Once Matt Harvey flatlined as ace of the Mets, the club had enough arms to absorb the blow and replace the flameout with a flamethrower.
Chief among them was Noah Syndergaard. He had the hulking frame, the blonde hair bulging from his cap, and, like Harvey, he had his own comic book handle (Thor). Syndergaard not only had the stuff to lead a rotation, but also cherished his newfound status as an Asgardian.
In 2016, Syndergaard had his first stellar season. He started 30 games and posted a 2.60 ERA while fanning 218 batters in 183 2/3 innings. No one doubted his bona fides as a dominant pitcher.
Then Syndergaard was plagued by the infamous Mets injury bug, winning just one game in 2017. While it's hard for a 6-foot-6, 240 pound man to vanish, Thor did. And then Jacob deGrom happened.
DeGrom plowed through the league in 2018 as he finished with one of the best seasons in baseball history. Some may expect deGrom to rinse and repeat, but that's impossible. No doubt deGrom established himself as the ace and face of the Mets, but maybe it's the other guy's turn in 2019. And there are a few similarities between the Mets' top two pitchers beyond tall frames and fine hair.
DeGrom won NL Rookie of the Year. Syndegaard finished fourth in the running after his maiden MLB season. Both were All-Stars in their second big-league seasons. DeGrom had 45 career wins before he took over the sport, while Syndergaard has 37 at the moment. DeGrom won 15 games in 2017. Syndergaard had 13 wins in 2018. DeGrom has his surreal summer in his fifth big-league season, Syndergaard is entering his fifth MLB season.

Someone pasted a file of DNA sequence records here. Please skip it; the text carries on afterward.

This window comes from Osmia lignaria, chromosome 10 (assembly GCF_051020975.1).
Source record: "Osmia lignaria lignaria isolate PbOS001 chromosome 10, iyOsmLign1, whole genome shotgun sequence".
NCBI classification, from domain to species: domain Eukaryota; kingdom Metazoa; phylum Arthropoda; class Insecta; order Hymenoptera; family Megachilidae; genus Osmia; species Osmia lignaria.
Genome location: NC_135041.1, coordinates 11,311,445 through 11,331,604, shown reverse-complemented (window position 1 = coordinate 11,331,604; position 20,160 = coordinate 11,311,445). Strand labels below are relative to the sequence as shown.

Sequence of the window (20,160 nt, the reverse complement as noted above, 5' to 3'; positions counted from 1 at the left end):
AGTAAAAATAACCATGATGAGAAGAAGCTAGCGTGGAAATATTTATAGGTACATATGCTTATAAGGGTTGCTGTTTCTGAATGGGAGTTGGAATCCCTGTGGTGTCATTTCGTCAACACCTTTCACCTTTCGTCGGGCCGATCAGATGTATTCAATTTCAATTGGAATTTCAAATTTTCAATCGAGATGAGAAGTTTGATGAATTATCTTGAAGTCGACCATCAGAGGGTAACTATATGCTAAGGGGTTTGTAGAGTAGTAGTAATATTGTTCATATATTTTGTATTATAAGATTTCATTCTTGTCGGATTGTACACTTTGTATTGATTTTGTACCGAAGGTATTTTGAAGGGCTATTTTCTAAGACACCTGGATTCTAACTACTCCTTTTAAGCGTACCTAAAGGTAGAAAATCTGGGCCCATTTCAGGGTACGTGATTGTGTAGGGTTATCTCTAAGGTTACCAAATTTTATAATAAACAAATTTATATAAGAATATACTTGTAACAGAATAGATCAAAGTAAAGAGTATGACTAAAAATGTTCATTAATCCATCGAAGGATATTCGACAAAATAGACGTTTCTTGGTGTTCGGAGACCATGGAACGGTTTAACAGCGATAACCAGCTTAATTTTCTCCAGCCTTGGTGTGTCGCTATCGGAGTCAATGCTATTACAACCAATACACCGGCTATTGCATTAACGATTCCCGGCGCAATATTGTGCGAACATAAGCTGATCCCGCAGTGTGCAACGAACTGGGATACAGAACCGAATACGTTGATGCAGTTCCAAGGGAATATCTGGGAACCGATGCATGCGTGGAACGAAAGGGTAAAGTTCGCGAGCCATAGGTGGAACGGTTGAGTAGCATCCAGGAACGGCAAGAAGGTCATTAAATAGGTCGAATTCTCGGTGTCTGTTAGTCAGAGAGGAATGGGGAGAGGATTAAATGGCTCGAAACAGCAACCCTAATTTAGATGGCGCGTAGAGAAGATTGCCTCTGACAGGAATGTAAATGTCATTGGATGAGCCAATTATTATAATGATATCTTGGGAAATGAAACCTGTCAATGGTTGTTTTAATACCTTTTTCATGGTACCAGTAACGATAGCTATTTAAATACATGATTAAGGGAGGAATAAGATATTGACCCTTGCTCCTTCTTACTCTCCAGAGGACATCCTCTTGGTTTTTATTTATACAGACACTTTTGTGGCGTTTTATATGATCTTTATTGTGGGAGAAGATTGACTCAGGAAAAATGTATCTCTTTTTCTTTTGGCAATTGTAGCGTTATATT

This spring training, Thor hurled his hammer with eye-popping power and precision. MLB was so impressed they posted his highlight reel on YouTube. Ron Darling marvels at Syndergaard's 5-to-1 strikeout-to-walk ratio. Gary Cohen muses about his 93 mph change-up.
Sure, spring training means as much as we want it to, which is usually somewhere between ominous and promising. But no one doubts Syndergaard's stuff. At 26, he's entering his peak pitching years, provided those injury bats flying through the bowels of Citi Field don't draw more blood. He had a solid 2018, going 13-4, posting 155 strikeouts in 154 1/3 innings.
DeGrom and Syndergaard are the anti-Harvey. The former Mets star adored himself more than his team, disregarded team rules, and often put his personal life at least on par with his profession. You couldn't open a local paper without cringing at the latest snapshot of Harvey basking at a basketball game with some supermodel at his side. DeGrom is monastic by contrast. And other than a few harmless, third-person tweets Syndergaard is everything you want from a star pitcher.
Forgive the pun, but the Mets are a wild card this season. After a 77-85 season that was a bust beyond deGrom's historic stats, Las Vegas has the club winning 85 games. Many credible websites ranked the Mets among the five-best offseasons in the sport. Rookie GM Brodie Van Wagenen went full Pollyanna in projecting the Mets as the team to beat in the NL East. Even if he's wrong - and most pundits have the club finishing third, at best, in the division - the Mets have enough pieces to post a winning season.
So there would be some fun symmetry if Syndergaard won a Cy Young. Sandy Alderson traded his own Cy Young pitcher, the aging, knuckle-balling R.A. Dickey, to the Blue Jays for the young, strapping fireballer (and Travis d'Arnaud). With the former Mets GM leaving his job to address his health, Noah Syndergaard could tip his cap to his old boss, and indeed make this a cinematic season, with ripples from Flushing to Asgard.